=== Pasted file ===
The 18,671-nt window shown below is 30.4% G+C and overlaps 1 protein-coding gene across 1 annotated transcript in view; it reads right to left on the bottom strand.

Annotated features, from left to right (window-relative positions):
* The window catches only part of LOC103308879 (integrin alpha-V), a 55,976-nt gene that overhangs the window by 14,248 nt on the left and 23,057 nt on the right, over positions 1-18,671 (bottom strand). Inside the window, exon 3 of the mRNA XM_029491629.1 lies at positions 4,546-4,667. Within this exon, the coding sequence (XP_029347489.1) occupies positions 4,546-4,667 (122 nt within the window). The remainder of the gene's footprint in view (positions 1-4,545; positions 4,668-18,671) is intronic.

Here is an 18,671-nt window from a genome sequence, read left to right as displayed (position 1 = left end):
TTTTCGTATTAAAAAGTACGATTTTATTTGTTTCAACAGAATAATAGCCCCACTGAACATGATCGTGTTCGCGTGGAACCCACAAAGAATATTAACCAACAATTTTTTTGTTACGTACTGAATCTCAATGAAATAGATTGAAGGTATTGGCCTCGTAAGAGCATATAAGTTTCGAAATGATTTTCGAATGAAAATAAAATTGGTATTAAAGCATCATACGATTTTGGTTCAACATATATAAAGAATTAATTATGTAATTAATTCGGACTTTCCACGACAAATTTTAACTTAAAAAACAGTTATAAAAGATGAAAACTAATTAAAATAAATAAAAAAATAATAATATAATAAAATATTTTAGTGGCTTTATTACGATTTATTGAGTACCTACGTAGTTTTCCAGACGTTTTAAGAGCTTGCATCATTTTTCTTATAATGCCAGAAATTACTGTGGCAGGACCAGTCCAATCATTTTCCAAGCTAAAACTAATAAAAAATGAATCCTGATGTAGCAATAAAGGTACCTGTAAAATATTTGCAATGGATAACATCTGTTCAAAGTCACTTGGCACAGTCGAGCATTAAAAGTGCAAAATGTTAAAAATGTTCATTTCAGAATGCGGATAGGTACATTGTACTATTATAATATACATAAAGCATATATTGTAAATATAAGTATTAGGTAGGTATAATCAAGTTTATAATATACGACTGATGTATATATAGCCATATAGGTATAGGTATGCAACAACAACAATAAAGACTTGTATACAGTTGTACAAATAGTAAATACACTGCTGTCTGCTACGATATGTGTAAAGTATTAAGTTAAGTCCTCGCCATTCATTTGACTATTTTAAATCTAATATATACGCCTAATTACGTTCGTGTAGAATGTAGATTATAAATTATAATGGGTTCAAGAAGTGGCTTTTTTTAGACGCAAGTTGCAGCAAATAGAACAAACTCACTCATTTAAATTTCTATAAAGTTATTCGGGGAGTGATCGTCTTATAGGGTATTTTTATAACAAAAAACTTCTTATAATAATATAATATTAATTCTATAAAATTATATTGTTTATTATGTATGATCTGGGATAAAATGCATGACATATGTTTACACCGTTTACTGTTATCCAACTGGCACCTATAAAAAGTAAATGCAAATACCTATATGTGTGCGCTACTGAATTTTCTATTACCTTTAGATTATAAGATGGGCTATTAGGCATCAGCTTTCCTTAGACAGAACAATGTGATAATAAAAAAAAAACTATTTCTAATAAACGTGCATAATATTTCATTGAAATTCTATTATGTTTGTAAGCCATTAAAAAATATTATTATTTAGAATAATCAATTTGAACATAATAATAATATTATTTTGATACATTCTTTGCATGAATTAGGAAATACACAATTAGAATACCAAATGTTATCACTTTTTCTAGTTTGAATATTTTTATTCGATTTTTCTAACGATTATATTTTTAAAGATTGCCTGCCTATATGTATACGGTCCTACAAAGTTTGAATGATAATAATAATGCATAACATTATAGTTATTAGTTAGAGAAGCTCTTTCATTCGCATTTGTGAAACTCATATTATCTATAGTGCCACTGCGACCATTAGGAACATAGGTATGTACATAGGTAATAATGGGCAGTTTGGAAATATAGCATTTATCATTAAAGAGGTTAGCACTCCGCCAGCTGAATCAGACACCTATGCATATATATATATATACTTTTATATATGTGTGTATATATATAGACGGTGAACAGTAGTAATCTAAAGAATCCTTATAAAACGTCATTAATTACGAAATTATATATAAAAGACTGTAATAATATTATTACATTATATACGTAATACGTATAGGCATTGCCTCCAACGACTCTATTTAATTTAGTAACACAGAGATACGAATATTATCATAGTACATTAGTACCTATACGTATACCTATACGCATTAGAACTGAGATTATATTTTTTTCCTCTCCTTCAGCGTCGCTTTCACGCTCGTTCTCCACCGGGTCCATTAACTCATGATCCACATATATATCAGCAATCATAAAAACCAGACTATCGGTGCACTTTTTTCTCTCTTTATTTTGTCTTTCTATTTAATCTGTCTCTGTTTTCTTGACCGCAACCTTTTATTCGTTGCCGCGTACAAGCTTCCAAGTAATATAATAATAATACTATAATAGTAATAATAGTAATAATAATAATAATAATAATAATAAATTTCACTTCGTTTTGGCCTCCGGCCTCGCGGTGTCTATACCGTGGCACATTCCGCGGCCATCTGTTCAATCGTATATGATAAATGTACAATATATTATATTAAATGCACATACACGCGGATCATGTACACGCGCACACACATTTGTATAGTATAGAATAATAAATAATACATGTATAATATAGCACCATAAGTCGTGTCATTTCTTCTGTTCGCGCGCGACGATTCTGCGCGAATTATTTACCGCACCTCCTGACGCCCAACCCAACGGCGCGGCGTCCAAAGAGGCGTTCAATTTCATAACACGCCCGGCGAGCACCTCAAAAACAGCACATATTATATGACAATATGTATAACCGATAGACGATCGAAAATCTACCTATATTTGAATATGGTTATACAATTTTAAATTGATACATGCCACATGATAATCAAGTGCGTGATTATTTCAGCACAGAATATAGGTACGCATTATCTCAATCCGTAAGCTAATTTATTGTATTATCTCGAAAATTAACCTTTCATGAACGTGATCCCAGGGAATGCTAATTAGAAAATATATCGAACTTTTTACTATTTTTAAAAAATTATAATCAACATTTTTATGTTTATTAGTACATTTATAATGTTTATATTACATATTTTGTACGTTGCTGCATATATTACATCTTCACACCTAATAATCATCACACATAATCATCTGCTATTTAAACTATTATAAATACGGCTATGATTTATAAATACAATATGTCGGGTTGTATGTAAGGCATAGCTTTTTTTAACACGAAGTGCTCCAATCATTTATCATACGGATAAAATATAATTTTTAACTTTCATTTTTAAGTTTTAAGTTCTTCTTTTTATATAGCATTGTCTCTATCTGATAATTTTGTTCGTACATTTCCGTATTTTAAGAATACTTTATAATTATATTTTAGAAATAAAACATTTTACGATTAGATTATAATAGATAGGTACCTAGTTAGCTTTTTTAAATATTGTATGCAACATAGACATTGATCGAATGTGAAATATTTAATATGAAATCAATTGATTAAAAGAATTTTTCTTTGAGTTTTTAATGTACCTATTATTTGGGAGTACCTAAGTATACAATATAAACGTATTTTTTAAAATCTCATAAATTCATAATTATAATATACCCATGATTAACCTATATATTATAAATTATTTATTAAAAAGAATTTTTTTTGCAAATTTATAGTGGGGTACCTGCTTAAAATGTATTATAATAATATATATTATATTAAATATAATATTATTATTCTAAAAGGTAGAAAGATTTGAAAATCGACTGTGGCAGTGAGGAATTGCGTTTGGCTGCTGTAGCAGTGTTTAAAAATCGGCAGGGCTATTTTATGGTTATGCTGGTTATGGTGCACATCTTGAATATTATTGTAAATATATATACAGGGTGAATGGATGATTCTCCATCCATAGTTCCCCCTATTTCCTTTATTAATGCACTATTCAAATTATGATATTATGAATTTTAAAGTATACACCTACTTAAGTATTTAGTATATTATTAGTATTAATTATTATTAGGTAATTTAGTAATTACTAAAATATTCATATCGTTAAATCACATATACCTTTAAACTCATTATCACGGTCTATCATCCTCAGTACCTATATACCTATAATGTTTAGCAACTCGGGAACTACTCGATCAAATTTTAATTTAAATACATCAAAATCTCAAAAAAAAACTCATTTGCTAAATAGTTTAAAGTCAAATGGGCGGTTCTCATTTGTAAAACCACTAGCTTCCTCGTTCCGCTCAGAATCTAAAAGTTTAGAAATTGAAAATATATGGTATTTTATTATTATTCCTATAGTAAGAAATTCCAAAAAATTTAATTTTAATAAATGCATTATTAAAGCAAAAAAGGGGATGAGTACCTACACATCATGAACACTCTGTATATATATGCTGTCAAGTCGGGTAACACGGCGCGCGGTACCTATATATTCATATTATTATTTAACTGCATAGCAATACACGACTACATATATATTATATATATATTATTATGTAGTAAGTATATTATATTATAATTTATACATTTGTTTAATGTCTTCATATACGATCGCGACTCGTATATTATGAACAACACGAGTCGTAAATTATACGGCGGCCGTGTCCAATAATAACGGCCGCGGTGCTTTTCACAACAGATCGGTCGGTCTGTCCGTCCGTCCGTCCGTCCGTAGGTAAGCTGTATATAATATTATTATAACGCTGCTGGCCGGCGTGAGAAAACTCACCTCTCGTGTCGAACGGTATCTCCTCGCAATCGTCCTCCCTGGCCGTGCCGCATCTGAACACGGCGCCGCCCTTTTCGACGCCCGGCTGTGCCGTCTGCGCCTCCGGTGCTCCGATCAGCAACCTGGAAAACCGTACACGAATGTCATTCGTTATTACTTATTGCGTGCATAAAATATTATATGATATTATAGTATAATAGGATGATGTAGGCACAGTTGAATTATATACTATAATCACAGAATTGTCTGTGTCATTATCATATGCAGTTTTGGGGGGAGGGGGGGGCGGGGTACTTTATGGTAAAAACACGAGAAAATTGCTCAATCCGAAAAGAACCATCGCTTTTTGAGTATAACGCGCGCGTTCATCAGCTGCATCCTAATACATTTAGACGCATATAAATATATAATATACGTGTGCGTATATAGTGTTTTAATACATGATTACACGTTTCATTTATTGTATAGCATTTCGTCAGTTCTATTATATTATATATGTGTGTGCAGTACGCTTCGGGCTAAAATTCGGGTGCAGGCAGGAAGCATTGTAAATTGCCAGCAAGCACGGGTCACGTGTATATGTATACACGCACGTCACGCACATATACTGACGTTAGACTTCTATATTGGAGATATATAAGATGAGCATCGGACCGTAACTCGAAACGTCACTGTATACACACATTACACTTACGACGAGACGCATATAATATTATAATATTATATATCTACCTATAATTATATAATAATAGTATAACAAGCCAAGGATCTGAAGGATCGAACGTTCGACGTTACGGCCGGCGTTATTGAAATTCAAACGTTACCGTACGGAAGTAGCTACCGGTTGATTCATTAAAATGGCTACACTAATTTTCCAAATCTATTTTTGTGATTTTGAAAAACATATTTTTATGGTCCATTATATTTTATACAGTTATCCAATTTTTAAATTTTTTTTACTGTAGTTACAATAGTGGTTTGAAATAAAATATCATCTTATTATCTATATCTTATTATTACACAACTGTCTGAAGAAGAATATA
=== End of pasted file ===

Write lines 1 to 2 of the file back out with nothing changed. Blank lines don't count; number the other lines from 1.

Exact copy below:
The 18,671-nt window shown below is 30.4% G+C and overlaps 1 protein-coding gene across 1 annotated transcript in view; it reads right to left on the bottom strand.

Annotated features, from left to right (window-relative positions):